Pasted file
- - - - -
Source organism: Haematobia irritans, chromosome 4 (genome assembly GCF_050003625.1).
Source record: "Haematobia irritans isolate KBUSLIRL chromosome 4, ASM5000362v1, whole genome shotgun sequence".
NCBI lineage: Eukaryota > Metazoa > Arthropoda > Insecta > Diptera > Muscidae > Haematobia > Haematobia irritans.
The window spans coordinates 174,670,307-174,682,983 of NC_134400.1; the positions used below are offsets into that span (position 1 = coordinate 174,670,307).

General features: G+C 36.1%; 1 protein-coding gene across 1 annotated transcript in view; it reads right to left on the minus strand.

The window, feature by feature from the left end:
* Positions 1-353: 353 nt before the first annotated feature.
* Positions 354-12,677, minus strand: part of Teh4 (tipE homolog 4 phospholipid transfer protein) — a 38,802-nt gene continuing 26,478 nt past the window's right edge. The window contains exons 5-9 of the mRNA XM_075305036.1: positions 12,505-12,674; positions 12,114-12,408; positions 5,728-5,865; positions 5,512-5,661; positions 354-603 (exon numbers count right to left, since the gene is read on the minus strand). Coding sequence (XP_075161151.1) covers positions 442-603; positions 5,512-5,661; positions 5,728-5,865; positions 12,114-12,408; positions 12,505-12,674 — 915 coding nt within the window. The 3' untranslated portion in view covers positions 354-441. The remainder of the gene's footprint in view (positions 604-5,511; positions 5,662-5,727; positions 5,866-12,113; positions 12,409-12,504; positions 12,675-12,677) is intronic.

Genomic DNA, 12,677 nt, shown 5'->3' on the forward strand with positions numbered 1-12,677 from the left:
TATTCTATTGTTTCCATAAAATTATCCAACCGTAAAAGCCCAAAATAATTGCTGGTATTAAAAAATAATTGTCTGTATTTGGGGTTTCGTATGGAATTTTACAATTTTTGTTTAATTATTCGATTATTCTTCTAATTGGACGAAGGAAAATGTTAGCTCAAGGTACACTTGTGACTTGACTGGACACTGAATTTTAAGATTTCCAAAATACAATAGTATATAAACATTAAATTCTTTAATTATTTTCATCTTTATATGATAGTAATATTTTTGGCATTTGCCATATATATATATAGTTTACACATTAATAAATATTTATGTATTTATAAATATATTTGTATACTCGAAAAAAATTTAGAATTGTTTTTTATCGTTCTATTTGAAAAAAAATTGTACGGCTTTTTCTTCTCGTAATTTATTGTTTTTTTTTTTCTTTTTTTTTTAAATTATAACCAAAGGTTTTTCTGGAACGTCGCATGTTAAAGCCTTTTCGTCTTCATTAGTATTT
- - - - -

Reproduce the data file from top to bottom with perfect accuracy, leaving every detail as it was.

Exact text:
Source organism: Haematobia irritans, chromosome 4 (genome assembly GCF_050003625.1).
Source record: "Haematobia irritans isolate KBUSLIRL chromosome 4, ASM5000362v1, whole genome shotgun sequence".
NCBI lineage: Eukaryota > Metazoa > Arthropoda > Insecta > Diptera > Muscidae > Haematobia > Haematobia irritans.
The window spans coordinates 174,670,307-174,682,983 of NC_134400.1; the positions used below are offsets into that span (position 1 = coordinate 174,670,307).

General features: G+C 36.1%; 1 protein-coding gene across 1 annotated transcript in view; it reads right to left on the minus strand.

The window, feature by feature from the left end:
* Positions 1-353: 353 nt before the first annotated feature.
* Positions 354-12,677, minus strand: part of Teh4 (tipE homolog 4 phospholipid transfer protein) — a 38,802-nt gene continuing 26,478 nt past the window's right edge. The window contains exons 5-9 of the mRNA XM_075305036.1: positions 12,505-12,674; positions 12,114-12,408; positions 5,728-5,865; positions 5,512-5,661; positions 354-603 (exon numbers count right to left, since the gene is read on the minus strand). Coding sequence (XP_075161151.1) covers positions 442-603; positions 5,512-5,661; positions 5,728-5,865; positions 12,114-12,408; positions 12,505-12,674 — 915 coding nt within the window. The 3' untranslated portion in view covers positions 354-441. The remainder of the gene's footprint in view (positions 604-5,511; positions 5,662-5,727; positions 5,866-12,113; positions 12,409-12,504; positions 12,675-12,677) is intronic.

Genomic DNA, 12,677 nt, shown 5'->3' on the forward strand with positions numbered 1-12,677 from the left:
TATTCTATTGTTTCCATAAAATTATCCAACCGTAAAAGCCCAAAATAATTGCTGGTATTAAAAAATAATTGTCTGTATTTGGGGTTTCGTATGGAATTTTACAATTTTTGTTTAATTATTCGATTATTCTTCTAATTGGACGAAGGAAAATGTTAGCTCAAGGTACACTTGTGACTTGACTGGACACTGAATTTTAAGATTTCCAAAATACAATAGTATATAAACATTAAATTCTTTAATTATTTTCATCTTTATATGATAGTAATATTTTTGGCATTTGCCATATATATATATAGTTTACACATTAATAAATATTTATGTATTTATAAATATATTTGTATACTCGAAAAAAATTTAGAATTGTTTTTTATCGTTCTATTTGAAAAAAAATTGTACGGCTTTTTCTTCTCGTAATTTATTGTTTTTTTTTTTCTTTTTTTTTTAAATTATAACCAAAGGTTTTTCTGGAACGTCGCATGTTAAAGCCTTTTCGTCTTCATTAGTATTT